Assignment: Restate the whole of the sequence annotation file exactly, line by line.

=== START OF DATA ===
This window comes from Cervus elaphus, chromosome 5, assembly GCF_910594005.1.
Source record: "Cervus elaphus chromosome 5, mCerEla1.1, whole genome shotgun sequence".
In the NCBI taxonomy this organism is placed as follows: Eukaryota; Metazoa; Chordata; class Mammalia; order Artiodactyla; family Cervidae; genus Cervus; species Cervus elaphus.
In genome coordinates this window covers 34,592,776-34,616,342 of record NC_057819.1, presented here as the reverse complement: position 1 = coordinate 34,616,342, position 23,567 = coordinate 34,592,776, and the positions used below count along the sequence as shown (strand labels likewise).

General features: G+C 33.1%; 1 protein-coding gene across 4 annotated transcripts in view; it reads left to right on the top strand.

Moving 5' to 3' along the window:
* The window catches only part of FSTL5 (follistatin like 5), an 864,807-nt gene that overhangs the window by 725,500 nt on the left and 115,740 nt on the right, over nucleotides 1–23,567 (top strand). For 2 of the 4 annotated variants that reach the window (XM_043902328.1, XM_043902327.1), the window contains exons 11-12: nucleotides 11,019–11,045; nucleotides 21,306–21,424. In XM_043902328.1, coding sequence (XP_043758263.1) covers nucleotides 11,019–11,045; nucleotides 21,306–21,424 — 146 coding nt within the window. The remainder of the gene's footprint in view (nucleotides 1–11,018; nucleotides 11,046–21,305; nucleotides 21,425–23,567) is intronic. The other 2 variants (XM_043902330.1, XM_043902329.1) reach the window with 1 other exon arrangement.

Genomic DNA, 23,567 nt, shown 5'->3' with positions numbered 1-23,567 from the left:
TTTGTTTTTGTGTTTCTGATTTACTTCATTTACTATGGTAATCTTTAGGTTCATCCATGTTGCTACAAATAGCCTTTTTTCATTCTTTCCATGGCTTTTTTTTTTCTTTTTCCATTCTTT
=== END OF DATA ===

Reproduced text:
This window comes from Cervus elaphus, chromosome 5, assembly GCF_910594005.1.
Source record: "Cervus elaphus chromosome 5, mCerEla1.1, whole genome shotgun sequence".
In the NCBI taxonomy this organism is placed as follows: Eukaryota; Metazoa; Chordata; class Mammalia; order Artiodactyla; family Cervidae; genus Cervus; species Cervus elaphus.
In genome coordinates this window covers 34,592,776-34,616,342 of record NC_057819.1, presented here as the reverse complement: position 1 = coordinate 34,616,342, position 23,567 = coordinate 34,592,776, and the positions used below count along the sequence as shown (strand labels likewise).

General features: G+C 33.1%; 1 protein-coding gene across 4 annotated transcripts in view; it reads left to right on the top strand.

Moving 5' to 3' along the window:
* The window catches only part of FSTL5 (follistatin like 5), an 864,807-nt gene that overhangs the window by 725,500 nt on the left and 115,740 nt on the right, over nucleotides 1–23,567 (top strand). For 2 of the 4 annotated variants that reach the window (XM_043902328.1, XM_043902327.1), the window contains exons 11-12: nucleotides 11,019–11,045; nucleotides 21,306–21,424. In XM_043902328.1, coding sequence (XP_043758263.1) covers nucleotides 11,019–11,045; nucleotides 21,306–21,424 — 146 coding nt within the window. The remainder of the gene's footprint in view (nucleotides 1–11,018; nucleotides 11,046–21,305; nucleotides 21,425–23,567) is intronic. The other 2 variants (XM_043902330.1, XM_043902329.1) reach the window with 1 other exon arrangement.

Genomic DNA, 23,567 nt, shown 5'->3' with positions numbered 1-23,567 from the left:
TTTGTTTTTGTGTTTCTGATTTACTTCATTTACTATGGTAATCTTTAGGTTCATCCATGTTGCTACAAATAGCCTTTTTTCATTCTTTCCATGGCTTTTTTTTTTCTTTTTCCATTCTTT